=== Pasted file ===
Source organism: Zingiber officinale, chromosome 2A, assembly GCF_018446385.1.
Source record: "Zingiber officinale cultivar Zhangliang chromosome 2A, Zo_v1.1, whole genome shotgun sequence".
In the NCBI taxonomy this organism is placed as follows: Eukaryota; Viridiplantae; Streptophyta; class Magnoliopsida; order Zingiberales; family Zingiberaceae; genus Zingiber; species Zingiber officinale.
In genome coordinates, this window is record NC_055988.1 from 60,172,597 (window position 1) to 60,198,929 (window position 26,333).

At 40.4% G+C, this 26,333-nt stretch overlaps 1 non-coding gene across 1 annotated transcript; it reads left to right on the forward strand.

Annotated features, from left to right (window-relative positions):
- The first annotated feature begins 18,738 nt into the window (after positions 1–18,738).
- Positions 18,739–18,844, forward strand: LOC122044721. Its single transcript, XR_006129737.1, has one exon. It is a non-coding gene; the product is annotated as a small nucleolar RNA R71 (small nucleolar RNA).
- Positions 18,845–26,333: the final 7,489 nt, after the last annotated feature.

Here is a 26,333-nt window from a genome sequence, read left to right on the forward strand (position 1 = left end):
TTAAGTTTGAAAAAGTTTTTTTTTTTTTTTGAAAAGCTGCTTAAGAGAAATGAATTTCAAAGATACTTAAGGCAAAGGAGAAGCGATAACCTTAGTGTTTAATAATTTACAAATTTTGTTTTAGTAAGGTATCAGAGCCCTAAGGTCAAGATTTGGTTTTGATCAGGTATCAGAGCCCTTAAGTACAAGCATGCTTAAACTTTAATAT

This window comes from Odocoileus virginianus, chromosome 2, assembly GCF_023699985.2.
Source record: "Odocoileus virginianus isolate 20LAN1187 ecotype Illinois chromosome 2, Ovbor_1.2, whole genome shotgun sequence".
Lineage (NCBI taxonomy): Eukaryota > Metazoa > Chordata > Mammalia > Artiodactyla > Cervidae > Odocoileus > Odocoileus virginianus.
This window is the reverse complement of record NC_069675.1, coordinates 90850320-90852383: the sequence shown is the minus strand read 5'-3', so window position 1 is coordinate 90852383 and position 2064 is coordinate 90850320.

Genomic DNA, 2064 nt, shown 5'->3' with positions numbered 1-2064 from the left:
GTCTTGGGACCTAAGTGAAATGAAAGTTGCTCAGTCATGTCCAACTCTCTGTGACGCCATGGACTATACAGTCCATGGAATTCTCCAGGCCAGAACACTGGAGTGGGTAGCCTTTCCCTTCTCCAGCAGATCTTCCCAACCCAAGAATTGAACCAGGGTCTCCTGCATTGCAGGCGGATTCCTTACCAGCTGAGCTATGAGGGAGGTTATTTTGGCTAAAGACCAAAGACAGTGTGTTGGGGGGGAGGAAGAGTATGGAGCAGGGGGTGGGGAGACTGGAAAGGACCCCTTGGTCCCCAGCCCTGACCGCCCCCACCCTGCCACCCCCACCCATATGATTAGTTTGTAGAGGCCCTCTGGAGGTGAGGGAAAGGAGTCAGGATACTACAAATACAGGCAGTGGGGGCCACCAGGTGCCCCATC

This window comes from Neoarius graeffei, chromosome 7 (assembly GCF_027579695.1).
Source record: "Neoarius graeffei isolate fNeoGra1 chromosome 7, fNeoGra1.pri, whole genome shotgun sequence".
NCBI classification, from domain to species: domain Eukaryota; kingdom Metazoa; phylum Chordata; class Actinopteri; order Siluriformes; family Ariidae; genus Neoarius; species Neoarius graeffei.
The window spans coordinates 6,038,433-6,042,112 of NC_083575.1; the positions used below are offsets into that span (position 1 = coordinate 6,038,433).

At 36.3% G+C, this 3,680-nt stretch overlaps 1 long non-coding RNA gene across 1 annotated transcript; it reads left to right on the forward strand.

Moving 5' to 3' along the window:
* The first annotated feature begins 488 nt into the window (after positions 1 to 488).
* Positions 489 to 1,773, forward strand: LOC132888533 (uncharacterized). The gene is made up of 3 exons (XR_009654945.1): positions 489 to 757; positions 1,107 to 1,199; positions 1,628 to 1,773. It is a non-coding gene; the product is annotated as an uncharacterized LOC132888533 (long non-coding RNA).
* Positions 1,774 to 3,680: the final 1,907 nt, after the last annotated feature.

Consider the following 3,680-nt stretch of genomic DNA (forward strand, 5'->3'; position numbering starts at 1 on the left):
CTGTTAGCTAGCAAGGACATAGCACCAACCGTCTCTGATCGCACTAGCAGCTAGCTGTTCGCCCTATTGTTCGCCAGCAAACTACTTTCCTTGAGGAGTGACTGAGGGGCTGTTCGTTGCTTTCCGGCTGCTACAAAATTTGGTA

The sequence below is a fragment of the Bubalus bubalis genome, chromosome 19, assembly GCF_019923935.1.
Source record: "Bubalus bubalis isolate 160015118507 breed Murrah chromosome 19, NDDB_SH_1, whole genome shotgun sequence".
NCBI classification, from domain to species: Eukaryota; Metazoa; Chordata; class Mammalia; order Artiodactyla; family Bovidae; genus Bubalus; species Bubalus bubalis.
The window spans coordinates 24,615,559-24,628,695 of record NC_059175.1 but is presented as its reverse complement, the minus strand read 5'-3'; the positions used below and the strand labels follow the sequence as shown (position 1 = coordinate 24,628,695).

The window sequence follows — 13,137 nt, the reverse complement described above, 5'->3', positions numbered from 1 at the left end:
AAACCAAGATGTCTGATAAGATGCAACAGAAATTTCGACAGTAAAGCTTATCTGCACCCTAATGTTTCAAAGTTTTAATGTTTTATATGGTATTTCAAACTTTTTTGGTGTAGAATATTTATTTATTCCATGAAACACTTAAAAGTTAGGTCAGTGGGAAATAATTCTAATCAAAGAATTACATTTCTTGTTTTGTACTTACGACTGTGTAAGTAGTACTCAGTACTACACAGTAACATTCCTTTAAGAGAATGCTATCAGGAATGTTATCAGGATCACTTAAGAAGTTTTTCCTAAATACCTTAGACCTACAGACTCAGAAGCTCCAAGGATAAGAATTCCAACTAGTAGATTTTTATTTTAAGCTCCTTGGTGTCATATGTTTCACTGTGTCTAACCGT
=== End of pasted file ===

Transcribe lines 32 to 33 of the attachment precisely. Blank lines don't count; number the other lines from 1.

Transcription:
The window spans coordinates 24,615,559-24,628,695 of record NC_059175.1 but is presented as its reverse complement, the minus strand read 5'-3'; the positions used below and the strand labels follow the sequence as shown (position 1 = coordinate 24,628,695).

The window sequence follows — 13,137 nt, the reverse complement described above, 5'->3', positions numbered from 1 at the left end: